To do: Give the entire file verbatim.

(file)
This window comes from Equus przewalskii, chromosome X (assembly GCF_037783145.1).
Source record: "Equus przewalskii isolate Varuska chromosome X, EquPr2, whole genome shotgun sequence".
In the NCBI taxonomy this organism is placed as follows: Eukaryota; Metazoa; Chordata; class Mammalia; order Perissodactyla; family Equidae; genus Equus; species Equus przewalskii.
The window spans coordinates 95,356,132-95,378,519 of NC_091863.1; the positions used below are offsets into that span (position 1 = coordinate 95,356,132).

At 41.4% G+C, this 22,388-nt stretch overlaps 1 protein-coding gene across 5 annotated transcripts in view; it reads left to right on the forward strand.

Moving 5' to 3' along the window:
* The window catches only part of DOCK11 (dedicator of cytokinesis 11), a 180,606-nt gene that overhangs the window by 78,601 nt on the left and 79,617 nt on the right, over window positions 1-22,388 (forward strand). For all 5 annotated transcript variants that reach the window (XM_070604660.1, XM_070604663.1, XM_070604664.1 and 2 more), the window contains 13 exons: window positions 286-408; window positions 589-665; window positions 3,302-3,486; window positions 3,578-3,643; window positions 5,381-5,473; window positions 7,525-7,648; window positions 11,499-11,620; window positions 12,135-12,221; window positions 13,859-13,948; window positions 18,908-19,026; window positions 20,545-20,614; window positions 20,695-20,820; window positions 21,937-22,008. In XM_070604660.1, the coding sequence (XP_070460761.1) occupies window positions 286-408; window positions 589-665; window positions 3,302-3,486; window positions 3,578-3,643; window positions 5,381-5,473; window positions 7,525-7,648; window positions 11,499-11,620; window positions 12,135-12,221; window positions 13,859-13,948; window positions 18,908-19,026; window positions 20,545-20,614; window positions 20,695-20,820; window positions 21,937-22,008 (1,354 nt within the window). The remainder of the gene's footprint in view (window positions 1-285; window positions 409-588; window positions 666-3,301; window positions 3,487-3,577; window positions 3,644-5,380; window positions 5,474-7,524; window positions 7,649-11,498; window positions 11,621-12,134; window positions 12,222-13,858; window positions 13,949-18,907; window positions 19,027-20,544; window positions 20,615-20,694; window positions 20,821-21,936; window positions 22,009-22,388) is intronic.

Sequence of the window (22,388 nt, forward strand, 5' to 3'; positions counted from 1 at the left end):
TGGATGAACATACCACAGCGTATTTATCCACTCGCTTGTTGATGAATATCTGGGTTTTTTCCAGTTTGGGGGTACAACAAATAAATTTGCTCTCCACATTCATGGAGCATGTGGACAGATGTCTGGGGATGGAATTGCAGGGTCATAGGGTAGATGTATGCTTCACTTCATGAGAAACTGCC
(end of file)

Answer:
This window comes from Equus przewalskii, chromosome X (assembly GCF_037783145.1).
Source record: "Equus przewalskii isolate Varuska chromosome X, EquPr2, whole genome shotgun sequence".
In the NCBI taxonomy this organism is placed as follows: Eukaryota; Metazoa; Chordata; class Mammalia; order Perissodactyla; family Equidae; genus Equus; species Equus przewalskii.
The window spans coordinates 95,356,132-95,378,519 of NC_091863.1; the positions used below are offsets into that span (position 1 = coordinate 95,356,132).

At 41.4% G+C, this 22,388-nt stretch overlaps 1 protein-coding gene across 5 annotated transcripts in view; it reads left to right on the forward strand.

Moving 5' to 3' along the window:
* The window catches only part of DOCK11 (dedicator of cytokinesis 11), a 180,606-nt gene that overhangs the window by 78,601 nt on the left and 79,617 nt on the right, over window positions 1-22,388 (forward strand). For all 5 annotated transcript variants that reach the window (XM_070604660.1, XM_070604663.1, XM_070604664.1 and 2 more), the window contains 13 exons: window positions 286-408; window positions 589-665; window positions 3,302-3,486; window positions 3,578-3,643; window positions 5,381-5,473; window positions 7,525-7,648; window positions 11,499-11,620; window positions 12,135-12,221; window positions 13,859-13,948; window positions 18,908-19,026; window positions 20,545-20,614; window positions 20,695-20,820; window positions 21,937-22,008. In XM_070604660.1, the coding sequence (XP_070460761.1) occupies window positions 286-408; window positions 589-665; window positions 3,302-3,486; window positions 3,578-3,643; window positions 5,381-5,473; window positions 7,525-7,648; window positions 11,499-11,620; window positions 12,135-12,221; window positions 13,859-13,948; window positions 18,908-19,026; window positions 20,545-20,614; window positions 20,695-20,820; window positions 21,937-22,008 (1,354 nt within the window). The remainder of the gene's footprint in view (window positions 1-285; window positions 409-588; window positions 666-3,301; window positions 3,487-3,577; window positions 3,644-5,380; window positions 5,474-7,524; window positions 7,649-11,498; window positions 11,621-12,134; window positions 12,222-13,858; window positions 13,949-18,907; window positions 19,027-20,544; window positions 20,615-20,694; window positions 20,821-21,936; window positions 22,009-22,388) is intronic.

Sequence of the window (22,388 nt, forward strand, 5' to 3'; positions counted from 1 at the left end):
TGGATGAACATACCACAGCGTATTTATCCACTCGCTTGTTGATGAATATCTGGGTTTTTTCCAGTTTGGGGGTACAACAAATAAATTTGCTCTCCACATTCATGGAGCATGTGGACAGATGTCTGGGGATGGAATTGCAGGGTCATAGGGTAGATGTATGCTTCACTTCATGAGAAACTGCC